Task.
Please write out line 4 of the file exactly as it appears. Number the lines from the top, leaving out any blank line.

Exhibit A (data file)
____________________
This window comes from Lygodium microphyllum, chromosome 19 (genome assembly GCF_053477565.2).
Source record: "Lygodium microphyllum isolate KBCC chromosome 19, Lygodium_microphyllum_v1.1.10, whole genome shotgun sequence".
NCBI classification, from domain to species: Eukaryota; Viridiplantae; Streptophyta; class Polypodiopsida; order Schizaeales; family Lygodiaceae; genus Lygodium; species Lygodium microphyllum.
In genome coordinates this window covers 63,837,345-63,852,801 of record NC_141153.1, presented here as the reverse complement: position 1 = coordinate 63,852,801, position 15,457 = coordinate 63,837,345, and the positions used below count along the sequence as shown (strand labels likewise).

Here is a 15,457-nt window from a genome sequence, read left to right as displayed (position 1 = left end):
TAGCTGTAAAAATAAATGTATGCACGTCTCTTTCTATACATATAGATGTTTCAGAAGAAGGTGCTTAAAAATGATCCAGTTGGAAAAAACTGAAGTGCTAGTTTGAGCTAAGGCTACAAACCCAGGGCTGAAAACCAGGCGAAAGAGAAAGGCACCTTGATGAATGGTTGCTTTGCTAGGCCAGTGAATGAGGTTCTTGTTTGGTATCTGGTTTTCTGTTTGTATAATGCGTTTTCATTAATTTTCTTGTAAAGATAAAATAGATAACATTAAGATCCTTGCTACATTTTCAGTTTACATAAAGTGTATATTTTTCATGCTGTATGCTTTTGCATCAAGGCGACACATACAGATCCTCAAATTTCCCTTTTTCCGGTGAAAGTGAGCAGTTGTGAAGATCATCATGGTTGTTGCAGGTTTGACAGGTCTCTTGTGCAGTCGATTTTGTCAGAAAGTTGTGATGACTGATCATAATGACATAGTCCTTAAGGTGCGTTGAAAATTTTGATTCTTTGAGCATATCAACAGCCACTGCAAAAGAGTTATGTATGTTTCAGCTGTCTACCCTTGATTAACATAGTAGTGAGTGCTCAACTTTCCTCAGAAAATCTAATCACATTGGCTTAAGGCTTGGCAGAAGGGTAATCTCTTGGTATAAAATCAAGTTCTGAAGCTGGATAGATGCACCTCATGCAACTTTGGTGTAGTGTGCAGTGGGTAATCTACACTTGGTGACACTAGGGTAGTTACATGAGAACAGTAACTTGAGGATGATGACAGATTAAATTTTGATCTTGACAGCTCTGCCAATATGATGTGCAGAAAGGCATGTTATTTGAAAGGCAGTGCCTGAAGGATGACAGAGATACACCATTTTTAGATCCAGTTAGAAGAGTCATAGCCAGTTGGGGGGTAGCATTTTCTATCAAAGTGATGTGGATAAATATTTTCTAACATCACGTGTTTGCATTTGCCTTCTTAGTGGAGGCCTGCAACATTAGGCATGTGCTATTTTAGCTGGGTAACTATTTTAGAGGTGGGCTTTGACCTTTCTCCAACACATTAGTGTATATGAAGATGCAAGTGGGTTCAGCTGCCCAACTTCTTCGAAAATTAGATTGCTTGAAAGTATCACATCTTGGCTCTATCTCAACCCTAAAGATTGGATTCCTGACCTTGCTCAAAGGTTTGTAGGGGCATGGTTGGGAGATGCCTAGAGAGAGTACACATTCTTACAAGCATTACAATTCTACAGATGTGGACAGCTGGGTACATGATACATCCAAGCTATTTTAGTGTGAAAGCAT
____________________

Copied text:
In genome coordinates this window covers 63,837,345-63,852,801 of record NC_141153.1, presented here as the reverse complement: position 1 = coordinate 63,852,801, position 15,457 = coordinate 63,837,345, and the positions used below count along the sequence as shown (strand labels likewise).